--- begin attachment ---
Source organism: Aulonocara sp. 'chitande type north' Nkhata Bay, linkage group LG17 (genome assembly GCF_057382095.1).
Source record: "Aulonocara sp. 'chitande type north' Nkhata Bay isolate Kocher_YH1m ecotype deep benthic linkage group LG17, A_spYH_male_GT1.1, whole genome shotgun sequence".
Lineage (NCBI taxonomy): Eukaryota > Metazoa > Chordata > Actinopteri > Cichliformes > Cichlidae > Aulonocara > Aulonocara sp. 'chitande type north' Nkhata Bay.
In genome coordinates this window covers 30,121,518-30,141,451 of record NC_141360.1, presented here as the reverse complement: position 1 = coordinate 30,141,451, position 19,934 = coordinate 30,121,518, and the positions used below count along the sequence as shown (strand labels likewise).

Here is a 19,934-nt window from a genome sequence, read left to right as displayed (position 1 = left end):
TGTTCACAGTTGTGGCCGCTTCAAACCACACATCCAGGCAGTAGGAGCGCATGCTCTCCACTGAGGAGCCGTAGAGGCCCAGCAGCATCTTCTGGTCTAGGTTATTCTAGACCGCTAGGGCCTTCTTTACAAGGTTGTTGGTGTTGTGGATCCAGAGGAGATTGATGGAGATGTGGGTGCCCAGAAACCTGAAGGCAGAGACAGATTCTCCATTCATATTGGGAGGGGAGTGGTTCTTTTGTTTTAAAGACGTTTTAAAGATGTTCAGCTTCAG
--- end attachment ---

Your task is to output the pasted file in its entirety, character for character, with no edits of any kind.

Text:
Source organism: Aulonocara sp. 'chitande type north' Nkhata Bay, linkage group LG17 (genome assembly GCF_057382095.1).
Source record: "Aulonocara sp. 'chitande type north' Nkhata Bay isolate Kocher_YH1m ecotype deep benthic linkage group LG17, A_spYH_male_GT1.1, whole genome shotgun sequence".
Lineage (NCBI taxonomy): Eukaryota > Metazoa > Chordata > Actinopteri > Cichliformes > Cichlidae > Aulonocara > Aulonocara sp. 'chitande type north' Nkhata Bay.
In genome coordinates this window covers 30,121,518-30,141,451 of record NC_141360.1, presented here as the reverse complement: position 1 = coordinate 30,141,451, position 19,934 = coordinate 30,121,518, and the positions used below count along the sequence as shown (strand labels likewise).

Here is a 19,934-nt window from a genome sequence, read left to right as displayed (position 1 = left end):
TGTTCACAGTTGTGGCCGCTTCAAACCACACATCCAGGCAGTAGGAGCGCATGCTCTCCACTGAGGAGCCGTAGAGGCCCAGCAGCATCTTCTGGTCTAGGTTATTCTAGACCGCTAGGGCCTTCTTTACAAGGTTGTTGGTGTTGTGGATCCAGAGGAGATTGATGGAGATGTGGGTGCCCAGAAACCTGAAGGCAGAGACAGATTCTCCATTCATATTGGGAGGGGAGTGGTTCTTTTGTTTTAAAGACGTTTTAAAGATGTTCAGCTTCAG